The grit on delay is another useful timer that turns on the air for a few seconds before the grit feed valve is opened. This option affords the blaster some time to use the air to clean out any grit that might have been left in the blast hose before releasing a new blast of grit. When controlled properly, this type of blast start keeps the hose clean and provides for a smoother startup experience with less chugging and jolting at the nozzle from grit buildup.

Also, when setting the deadman switch, often the blast will turn off and on in rapid succession, which starts and stops the blast several times before it is locked on, causing premature wear and tear as well as extra and more powerful jolting at the nozzle as the blast comes on. The blast air on delay, which delays the whole blast cycle a couple of seconds before starting, eliminates the jumpy starts while the deadman switch is engaged.

Beyond timers and delays, there are other control adjustment options such as the popular remote abrasive adjustment. This feature allows the pot operator to adjust the abrasive grit flow at the control panel, which is at a much safer distance from the blast hose than directly under the blast pot. An additional remote abrasive adjustment feature is the full open choke option, or “big mouth” choking. This fully opens the normally closed grit feed valve during choking but then automatically returns to the partially open blast setting and eliminates having to drop the grit valve during normal blasting. So now the operator can adjust both the grit and choke without getting under the pots.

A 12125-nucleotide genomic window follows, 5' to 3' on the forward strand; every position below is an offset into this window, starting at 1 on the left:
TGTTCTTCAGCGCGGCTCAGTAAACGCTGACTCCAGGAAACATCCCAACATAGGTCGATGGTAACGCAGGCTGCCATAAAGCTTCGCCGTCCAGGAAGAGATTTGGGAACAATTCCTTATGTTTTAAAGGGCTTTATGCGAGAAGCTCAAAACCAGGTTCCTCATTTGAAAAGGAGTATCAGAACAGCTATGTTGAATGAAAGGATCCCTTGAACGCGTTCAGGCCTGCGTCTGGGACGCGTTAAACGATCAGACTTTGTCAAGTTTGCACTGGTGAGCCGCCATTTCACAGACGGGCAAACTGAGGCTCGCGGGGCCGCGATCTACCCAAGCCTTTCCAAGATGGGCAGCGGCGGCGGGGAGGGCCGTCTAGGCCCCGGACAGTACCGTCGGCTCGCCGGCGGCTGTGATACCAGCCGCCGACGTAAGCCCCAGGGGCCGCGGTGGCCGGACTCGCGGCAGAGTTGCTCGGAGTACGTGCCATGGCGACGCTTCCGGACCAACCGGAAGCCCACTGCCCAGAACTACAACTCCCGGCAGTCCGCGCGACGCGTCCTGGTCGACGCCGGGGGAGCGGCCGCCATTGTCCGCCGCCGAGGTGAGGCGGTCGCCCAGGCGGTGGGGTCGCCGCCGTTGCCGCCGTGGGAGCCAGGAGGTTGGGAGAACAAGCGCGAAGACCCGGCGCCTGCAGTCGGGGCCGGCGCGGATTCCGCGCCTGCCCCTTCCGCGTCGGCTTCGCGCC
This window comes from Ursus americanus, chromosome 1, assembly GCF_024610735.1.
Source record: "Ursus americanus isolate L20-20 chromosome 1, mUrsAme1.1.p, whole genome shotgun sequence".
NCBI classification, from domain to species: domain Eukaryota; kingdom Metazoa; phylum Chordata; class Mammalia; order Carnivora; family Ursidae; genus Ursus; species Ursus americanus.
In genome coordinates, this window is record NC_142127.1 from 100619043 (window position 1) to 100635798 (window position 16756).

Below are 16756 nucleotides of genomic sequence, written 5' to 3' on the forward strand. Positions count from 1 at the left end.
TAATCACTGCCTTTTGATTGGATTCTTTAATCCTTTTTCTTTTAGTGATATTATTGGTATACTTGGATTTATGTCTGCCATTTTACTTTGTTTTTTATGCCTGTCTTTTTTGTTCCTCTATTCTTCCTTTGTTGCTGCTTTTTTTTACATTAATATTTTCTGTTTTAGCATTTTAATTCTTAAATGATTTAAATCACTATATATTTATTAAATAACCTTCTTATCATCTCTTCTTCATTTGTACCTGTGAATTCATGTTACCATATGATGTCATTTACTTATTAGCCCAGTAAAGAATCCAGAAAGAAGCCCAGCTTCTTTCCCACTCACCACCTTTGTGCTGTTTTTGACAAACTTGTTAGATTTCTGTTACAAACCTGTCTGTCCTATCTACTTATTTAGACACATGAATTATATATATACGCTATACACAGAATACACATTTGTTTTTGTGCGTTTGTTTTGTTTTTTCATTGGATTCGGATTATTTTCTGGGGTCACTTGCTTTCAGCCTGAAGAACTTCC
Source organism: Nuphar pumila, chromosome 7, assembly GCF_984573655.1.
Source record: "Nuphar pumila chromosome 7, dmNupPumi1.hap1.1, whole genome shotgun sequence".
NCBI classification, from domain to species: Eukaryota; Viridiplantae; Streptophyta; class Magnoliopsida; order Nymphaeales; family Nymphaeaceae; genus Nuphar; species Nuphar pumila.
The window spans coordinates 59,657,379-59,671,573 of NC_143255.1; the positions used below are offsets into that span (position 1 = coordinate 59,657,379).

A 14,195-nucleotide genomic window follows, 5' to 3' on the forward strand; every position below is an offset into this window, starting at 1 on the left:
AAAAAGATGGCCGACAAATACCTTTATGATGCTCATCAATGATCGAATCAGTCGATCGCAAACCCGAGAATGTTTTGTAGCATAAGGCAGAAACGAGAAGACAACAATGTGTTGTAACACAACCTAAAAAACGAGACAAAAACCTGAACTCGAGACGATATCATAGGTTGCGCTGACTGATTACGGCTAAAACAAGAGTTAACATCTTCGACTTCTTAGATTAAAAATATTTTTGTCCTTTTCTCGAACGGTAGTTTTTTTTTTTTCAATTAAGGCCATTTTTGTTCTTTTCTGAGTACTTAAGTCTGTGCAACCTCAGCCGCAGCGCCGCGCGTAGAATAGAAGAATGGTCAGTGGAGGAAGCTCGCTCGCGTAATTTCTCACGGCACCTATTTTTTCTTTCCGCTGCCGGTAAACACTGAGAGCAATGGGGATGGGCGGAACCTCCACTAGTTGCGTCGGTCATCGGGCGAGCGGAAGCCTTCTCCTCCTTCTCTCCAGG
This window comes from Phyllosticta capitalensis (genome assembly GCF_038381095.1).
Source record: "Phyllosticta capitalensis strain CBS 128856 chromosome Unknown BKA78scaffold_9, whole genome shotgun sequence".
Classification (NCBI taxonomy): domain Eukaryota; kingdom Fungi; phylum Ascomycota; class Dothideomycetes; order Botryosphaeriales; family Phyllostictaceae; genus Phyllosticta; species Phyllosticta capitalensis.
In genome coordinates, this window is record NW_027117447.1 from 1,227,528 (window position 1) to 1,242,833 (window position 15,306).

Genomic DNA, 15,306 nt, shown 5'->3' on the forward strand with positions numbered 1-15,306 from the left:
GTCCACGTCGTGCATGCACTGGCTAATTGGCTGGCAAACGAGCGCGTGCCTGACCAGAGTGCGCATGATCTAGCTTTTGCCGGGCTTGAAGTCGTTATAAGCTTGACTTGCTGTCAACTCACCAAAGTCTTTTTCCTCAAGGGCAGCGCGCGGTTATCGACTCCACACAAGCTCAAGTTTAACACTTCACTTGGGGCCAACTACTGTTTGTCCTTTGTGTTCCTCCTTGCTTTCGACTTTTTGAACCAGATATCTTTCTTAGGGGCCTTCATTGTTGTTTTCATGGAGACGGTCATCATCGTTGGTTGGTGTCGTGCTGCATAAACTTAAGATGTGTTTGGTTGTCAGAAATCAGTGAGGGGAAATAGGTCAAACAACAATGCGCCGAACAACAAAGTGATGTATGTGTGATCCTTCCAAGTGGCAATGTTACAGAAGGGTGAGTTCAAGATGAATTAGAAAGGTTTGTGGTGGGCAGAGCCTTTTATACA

Enhanced control features allow the operator to control grit and air flow from a safer distance instead of needing to get underneath the blast pot to access the valves.

Other enhancements include clocks and counters to better track actual blast times as well as email and text remote monitoring.  These features assist in accurate project costing, equipment maintenance and production schedule monitoring.

By implementing some of the above blast control upgrades, the blaster can improve safety and efficiency by 10% to 15%. That is 10% to 15% for every hour blasting. With quick and minimal blaster training, these kinds of improvements are easy to onboard.  The results are immediate and will last the life of the machine. Ask your supplier what blast control upgrades you can add to your next purchase that will improve safety and production for any air blast system.

Claims or positions expressed by sponsoring authors do not necessarily reflect the views of TPC, PaintSquare or its editors.

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ABOUT THE AUTHOR
Russell Roden, Atlantic Design, Inc.

Russell Roden graduated from the University of Houston with a degree in mechanical engineering in 1984 and has worked in the blasting and coating industry ever since. In 1997, he founded Atlantic Design, Inc., where he has secured several patents and set new innovation, quality and safety standards for abrasive blasting equipment in a worldwide market. The author welcomes reader questions and comments.